By midmorning her mind was wandering and there was just no way the student could focus during class. The high school senior was in for a physical and telling me about her typical school day and her struggles to stay attentive and on task.
We went over her sleep pattern and then discussed eating habits. I asked the girl if she ate three meals a day, and the teen responded by looking sheepish and admitting she never ate breakfast.
Is breakfast important? Most nutrition experts seem to think so. Yet, in her review in the American Journal of Lifestyle Medicine, registered dietitian Gail Rampersaud notes that 10 percent to 30 percent of American children and adolescents skip breakfast. Adolescents skip more often than younger kids, and adolescent females pass on breakfast more than their male classmates.
Some kids say they skip breakfast due to a lack of time or lack of appetite early in the morning. Others explain that they really value sleep over food, while some adolescents -- especially teenage girls -- are simply trying to avoid consuming all of those "extra" breakfast calories.
As it turns out, those "extra" breakfast calories tend to be some of the healthiest that kids and teens will consume over the course of a day. Rampersaud finds that children who take time to eat breakfast tend to have more "healthful" diets and a higher intake of valuable nutrients.
Regular breakfast consumption is linked to higher intakes of vitamin A, vitamin C, riboflavin, calcium, zinc and iron, as well as a higher intake of that all-important dietary ingredient, fiber. It's also been shown that kids who skip breakfast usually do not catch up on these nutrients during their later lunch and dinner meals.
Of course, breakfast foods vary widely in their overall quality and dietary value. Rampersaud explains that a nutrient-dense breakfast will pack a powerful vitamin and mineral punch at low caloric cost. Such a "nutrient-dense, energy-appropriate" breakfast can include whole grains, enriched cereals, fruit, 100 percent fruit juice (but no more than 4 to 6 ounces of juice per day for 1- to 6-year-olds, and no more than 8 to 12 ounces per day for 7- to 18-year-olds), lower-fat dairy products and lean meats.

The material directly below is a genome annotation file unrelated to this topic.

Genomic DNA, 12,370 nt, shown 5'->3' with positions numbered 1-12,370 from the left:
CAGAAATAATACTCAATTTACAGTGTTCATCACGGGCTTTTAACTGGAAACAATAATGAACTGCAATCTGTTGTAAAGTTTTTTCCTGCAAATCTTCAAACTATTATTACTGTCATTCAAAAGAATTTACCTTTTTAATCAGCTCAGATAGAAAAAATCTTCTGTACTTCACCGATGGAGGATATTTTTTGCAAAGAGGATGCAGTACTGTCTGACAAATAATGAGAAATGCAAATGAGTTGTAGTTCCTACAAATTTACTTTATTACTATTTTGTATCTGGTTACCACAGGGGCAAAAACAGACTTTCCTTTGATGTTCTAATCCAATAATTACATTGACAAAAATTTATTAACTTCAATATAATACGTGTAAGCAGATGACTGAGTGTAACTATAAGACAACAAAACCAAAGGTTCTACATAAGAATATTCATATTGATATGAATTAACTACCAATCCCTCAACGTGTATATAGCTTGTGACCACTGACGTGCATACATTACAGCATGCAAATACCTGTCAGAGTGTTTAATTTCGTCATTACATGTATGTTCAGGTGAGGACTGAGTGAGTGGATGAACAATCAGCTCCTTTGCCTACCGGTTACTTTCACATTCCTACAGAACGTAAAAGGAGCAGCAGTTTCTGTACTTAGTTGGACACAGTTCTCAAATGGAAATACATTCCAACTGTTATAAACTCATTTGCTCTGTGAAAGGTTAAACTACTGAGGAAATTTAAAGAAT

For kids who don't like traditional breakfast choices, the dietitian suggests offering leftovers from yesterday's lunch or dinner meals. Children who don't feel hungry first thing in the morning can take along an easy-to-carry and nutritious breakfast, with an emphasis on the nutritious, to eat on arrival at school or during midmorning snack time.
After reviewing the nutrition literature, Rampersaud states that studies that attempt to find a link between eating breakfast and subsequent improvements in cognitive function and school performance are inconclusive, with more research needed.
She does, however, add that research to date seems to support the "positive effects" of breakfast consumption on memory, with some studies also reporting increased attention, reasoning, creativity, problem solving and vocabulary among breakfast eaters.
• Dr. Helen Minciotti is a mother of five and a pediatrician with a practice in Schaumburg. She formerly chaired the Department of Pediatrics at Northwest Community Hospital in Arlington Heights.